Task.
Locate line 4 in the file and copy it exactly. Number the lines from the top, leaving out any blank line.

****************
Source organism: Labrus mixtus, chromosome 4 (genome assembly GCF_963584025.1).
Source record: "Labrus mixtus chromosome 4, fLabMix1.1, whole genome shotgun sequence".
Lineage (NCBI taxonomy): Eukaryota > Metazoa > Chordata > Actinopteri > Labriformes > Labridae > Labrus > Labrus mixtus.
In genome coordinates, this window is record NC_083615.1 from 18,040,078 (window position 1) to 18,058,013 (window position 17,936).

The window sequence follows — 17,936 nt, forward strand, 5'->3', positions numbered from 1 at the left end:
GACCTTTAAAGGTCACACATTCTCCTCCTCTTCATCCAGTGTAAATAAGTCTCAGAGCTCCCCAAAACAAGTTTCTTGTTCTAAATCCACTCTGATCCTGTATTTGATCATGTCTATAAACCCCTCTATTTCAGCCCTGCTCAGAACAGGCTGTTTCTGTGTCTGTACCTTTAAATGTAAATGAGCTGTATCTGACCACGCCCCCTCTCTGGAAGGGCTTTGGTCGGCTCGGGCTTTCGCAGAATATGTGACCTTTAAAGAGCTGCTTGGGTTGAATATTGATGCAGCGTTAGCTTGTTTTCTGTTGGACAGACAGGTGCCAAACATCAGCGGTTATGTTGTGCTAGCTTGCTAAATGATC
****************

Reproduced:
In genome coordinates, this window is record NC_083615.1 from 18,040,078 (window position 1) to 18,058,013 (window position 17,936).